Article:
Each of the 750 fig tree species found throughout the world are pollinated by a wasp specific to each fig, according to the Big Cypress National Preserve official website. The fresh waters of the Big Cypress Swamp, essential to the health of the neighboring Everglades, support the rich marine estuaries along Florida’s southwest coast. Protecting over 729,000 acres of this vast swamp, Big Cypress National Preserve contains a mixture of tropical and temperate plant communities that are home to a diversity of wildlife, including the elusive Florida panther.

Big Cypress National Preserve official website.

History of Big Cypress Swamp

The Fascinating Strangler Fig of Florida. 
Click on the thumbnails to see a full-size photo.

David Attenborough, BBC Wildlife:

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Galapagos Giant Tortoise

Galapagos Islands Tourists

Tourists at a Tortoise Sanctuary in the Galapagos Islands.

A Galapagos Giant Tortoise retreats into his shell as tourists in another group gather in the highlands of Santa Cruz Island in the Galapagos Islands to learn more about this magnificent creature.

I visited the islands with my family in April 2015, and we toured the highlands was our first day.  It was truly thrilling to see these giant tortoises in their natural environment. I remember seeing one in a zoo when I was a child. Children even rode them (I think I even did), which is a bad idea, and of course no longer allowed. They aren’t afraid of humans, but do make a chuffing noise if you startle them.

The nasty little fire ant has invaded the Galapagos Islands.  Here's a fire ant hill in the highlands of Santa Cruz Island of the Galapagos.   The ants found me before I found them, unfortunately.  There are efforts in the Galapagos to rid the islands of invasive species, which have caused great damage to the native animals and plants.

The nasty little fire ant has invaded the Galapagos Islands. Here’s a fire ant hill in the highlands of Santa Cruz Island of the Galapagos. The ants found me before I found them, unfortunately. There are efforts in the Galapagos to rid the islands of invasive species, which have caused great damage to the native animals and plants.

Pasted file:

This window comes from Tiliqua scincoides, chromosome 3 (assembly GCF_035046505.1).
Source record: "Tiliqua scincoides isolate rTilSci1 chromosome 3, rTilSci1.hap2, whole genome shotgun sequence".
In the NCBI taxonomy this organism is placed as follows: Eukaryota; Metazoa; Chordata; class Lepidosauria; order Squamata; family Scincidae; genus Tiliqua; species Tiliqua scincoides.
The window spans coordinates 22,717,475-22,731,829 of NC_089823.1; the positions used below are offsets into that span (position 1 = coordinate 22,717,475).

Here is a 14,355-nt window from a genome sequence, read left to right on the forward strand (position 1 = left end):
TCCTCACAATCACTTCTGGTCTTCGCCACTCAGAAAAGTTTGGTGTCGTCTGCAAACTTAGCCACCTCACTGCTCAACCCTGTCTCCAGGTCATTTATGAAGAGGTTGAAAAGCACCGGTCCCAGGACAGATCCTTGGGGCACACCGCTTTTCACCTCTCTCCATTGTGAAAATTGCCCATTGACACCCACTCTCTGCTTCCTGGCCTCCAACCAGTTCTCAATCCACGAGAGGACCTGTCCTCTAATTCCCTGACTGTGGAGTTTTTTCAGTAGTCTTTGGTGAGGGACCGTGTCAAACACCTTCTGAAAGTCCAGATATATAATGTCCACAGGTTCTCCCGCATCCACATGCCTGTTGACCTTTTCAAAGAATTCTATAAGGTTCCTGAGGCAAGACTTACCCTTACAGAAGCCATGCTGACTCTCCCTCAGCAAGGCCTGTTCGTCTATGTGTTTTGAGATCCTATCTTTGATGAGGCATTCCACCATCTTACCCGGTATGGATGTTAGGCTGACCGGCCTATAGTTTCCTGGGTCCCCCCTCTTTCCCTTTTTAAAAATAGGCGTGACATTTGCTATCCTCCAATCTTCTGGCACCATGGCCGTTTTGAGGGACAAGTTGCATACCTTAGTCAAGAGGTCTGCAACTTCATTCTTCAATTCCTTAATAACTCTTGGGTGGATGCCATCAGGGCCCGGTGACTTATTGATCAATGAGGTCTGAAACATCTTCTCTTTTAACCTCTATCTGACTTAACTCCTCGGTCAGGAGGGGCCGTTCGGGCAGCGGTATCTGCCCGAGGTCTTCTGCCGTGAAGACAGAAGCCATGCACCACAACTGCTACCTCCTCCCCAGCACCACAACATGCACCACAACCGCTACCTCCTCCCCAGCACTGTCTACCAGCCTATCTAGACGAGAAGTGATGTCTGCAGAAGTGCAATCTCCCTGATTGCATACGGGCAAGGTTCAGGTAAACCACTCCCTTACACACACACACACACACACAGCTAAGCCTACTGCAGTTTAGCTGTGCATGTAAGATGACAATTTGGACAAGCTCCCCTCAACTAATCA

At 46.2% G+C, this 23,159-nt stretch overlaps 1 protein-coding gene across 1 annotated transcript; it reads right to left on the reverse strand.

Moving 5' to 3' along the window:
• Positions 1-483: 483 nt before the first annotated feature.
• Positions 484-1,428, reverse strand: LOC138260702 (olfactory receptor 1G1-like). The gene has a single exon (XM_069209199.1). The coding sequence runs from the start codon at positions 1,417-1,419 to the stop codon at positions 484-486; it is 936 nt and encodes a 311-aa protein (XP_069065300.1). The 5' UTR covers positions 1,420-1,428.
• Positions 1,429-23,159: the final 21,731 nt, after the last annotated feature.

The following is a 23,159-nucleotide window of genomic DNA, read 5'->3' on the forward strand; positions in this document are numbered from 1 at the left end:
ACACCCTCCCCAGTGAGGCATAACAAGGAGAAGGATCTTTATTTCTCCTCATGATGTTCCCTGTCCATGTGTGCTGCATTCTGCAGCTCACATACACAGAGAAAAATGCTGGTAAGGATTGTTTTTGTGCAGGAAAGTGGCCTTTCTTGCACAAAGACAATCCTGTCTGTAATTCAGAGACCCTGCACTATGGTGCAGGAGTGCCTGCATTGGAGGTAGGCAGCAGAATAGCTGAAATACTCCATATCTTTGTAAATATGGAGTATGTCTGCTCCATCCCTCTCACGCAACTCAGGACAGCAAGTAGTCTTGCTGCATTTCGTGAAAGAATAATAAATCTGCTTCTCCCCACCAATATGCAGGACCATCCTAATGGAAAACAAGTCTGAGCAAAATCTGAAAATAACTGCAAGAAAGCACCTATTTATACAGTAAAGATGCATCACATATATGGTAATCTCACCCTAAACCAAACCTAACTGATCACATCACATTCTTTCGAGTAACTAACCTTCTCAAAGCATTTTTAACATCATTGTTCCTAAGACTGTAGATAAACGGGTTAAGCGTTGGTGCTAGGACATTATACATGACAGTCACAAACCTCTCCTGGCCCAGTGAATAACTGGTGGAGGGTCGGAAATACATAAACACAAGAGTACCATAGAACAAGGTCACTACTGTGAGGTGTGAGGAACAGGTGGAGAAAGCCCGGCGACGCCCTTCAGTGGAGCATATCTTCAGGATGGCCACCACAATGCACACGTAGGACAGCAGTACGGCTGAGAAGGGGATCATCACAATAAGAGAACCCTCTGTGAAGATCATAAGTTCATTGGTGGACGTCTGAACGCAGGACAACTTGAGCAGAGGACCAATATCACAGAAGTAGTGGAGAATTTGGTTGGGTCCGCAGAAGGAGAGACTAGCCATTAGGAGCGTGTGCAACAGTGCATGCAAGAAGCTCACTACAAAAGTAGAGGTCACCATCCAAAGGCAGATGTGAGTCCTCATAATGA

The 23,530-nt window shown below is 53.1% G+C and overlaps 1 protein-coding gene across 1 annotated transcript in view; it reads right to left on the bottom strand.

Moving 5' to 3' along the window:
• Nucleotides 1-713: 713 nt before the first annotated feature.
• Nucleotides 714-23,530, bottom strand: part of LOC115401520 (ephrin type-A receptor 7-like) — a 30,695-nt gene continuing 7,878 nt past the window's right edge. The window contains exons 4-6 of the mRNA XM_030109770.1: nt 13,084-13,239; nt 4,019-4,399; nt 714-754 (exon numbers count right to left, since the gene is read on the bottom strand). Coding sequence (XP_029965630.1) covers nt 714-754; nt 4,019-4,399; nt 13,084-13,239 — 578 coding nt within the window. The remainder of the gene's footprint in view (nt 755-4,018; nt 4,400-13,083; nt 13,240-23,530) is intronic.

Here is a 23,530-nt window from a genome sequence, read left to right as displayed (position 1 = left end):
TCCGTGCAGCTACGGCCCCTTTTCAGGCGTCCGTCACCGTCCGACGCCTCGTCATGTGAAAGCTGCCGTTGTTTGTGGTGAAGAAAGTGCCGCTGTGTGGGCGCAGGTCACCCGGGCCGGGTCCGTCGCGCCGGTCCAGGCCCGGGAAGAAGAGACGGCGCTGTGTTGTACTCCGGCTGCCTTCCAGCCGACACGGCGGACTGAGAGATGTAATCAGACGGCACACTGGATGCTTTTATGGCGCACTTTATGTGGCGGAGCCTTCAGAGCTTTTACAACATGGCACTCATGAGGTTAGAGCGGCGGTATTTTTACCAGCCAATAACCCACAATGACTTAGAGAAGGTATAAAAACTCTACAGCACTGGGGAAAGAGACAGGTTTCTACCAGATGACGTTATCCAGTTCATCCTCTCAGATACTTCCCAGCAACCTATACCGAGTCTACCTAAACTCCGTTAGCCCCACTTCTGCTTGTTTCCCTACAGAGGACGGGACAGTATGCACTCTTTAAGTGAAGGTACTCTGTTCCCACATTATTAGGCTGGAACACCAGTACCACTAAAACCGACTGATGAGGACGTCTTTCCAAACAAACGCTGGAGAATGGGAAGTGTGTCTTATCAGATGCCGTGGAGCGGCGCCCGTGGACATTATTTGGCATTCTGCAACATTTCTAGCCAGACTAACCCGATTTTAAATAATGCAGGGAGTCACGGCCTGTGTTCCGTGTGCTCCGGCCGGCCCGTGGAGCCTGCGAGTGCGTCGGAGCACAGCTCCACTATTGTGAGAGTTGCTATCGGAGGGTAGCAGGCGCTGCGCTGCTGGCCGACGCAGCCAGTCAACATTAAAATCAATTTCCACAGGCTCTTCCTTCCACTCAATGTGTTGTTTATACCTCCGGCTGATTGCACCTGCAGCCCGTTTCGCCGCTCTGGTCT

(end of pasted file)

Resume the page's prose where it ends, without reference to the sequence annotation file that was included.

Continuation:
The tourists in the pictured group are wisely wearing rubber boots. Our guide offered us boots, too, but I was happy wearing my comfortable “sporty” flip flops, relieved to let my feet breathe after a long trip.  Bad idea.  I successfully evaded puddles and tortoise poop, but I stepped right onto an ant hill teeming with fire ants, an invasive species in the Galapagos. This was within two hours of my arrival on the island of Santa Cruz. I got about six painful, itchy stings on my toes. I’m no stranger to fire ants, so I know enough to wear closed shoes in grassy areas in Texas, but I wasn’t prepared for the little devils in the Galapagos.

Galapagos is an old Spanish word for tortoise. The signs at this ranch warn visitors not to feed or touch the “galapagos.” The tortoises are now more commonly known as “tortuga” in Spanish. (At the bottom of this post is a link explaining how the islands were named.)  The Galapagos Island archipelago has been described as one of most scientifically important and biologically outstanding areas on earth, according to UNESCO in 2001.  My week there was amazing, wonderful and incredible, despite fire ants (and various other mishaps.)

Galapagos Giant Tortoise Poster

This Giant Galapagos Tortoise paused to give us a questioning look as he crossed the road in front of our car in the highlands of Santa Cruz Island in the Galapagos Islands. He is king in this place! (Or perhaps she is queen!)

Baby Galapagos Giant Tortoise Postcard

A yearling baby Galapagos Giant Tortoise, being raised at the Charles Darwin Research Station on Santa Cruz Island in the Galapagos Islands. Introduced predators threaten the eggs and young of the Giant Tortoise, so tortoise eggs are gathered, hatched and reared at the station.

Galapagos Giant Tortoise

Wise old Galapagos Giant Tortoise.

About the Galapagos Islands.

How the Galapagos Islands Were Named.

The Difference Between Turtles, Tortoises and Terrapins.

About Lonesome George.

GIANT TORTOISE FACTS: The Galapagos tortoise or Galapagos giant tortoise (Chelonoidis nigra) is the largest living species of tortoise and the 14th-heaviest living reptile. Modern giant tortoises can weigh up to 5oo pounds (250 kg); even larger versions, now extinct, roamed every continent except Antarctica and Australia. Today, they exist only the Galapagos Islands, and Aldabra in the Indian Ocean. The tortoise is native to seven of the Galapagos Islands, a volcanic archipelago about 620 miles (more than 1,000 kilometers) west of the Ecuadorian mainland. With life spans in the wild of over 100 years, it is one of the longest-lived vertebrates. One of the most famous was “Lonesome George,” who died in 2012, the last Pinta Island Tortoise.